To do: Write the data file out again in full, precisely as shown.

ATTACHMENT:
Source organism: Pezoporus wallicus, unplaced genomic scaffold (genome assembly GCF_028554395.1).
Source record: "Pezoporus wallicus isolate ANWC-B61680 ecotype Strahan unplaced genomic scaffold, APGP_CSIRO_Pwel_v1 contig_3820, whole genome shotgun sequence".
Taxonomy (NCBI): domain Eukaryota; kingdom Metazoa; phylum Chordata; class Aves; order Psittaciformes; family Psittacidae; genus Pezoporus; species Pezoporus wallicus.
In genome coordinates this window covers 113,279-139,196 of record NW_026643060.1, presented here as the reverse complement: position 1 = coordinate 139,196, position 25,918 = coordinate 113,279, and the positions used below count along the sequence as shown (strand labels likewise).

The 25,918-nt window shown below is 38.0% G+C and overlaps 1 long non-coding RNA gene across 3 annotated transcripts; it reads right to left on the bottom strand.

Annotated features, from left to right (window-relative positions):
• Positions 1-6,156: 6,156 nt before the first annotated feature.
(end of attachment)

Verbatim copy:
Source organism: Pezoporus wallicus, unplaced genomic scaffold (genome assembly GCF_028554395.1).
Source record: "Pezoporus wallicus isolate ANWC-B61680 ecotype Strahan unplaced genomic scaffold, APGP_CSIRO_Pwel_v1 contig_3820, whole genome shotgun sequence".
Taxonomy (NCBI): domain Eukaryota; kingdom Metazoa; phylum Chordata; class Aves; order Psittaciformes; family Psittacidae; genus Pezoporus; species Pezoporus wallicus.
In genome coordinates this window covers 113,279-139,196 of record NW_026643060.1, presented here as the reverse complement: position 1 = coordinate 139,196, position 25,918 = coordinate 113,279, and the positions used below count along the sequence as shown (strand labels likewise).

The 25,918-nt window shown below is 38.0% G+C and overlaps 1 long non-coding RNA gene across 3 annotated transcripts; it reads right to left on the bottom strand.

Annotated features, from left to right (window-relative positions):
• Positions 1-6,156: 6,156 nt before the first annotated feature.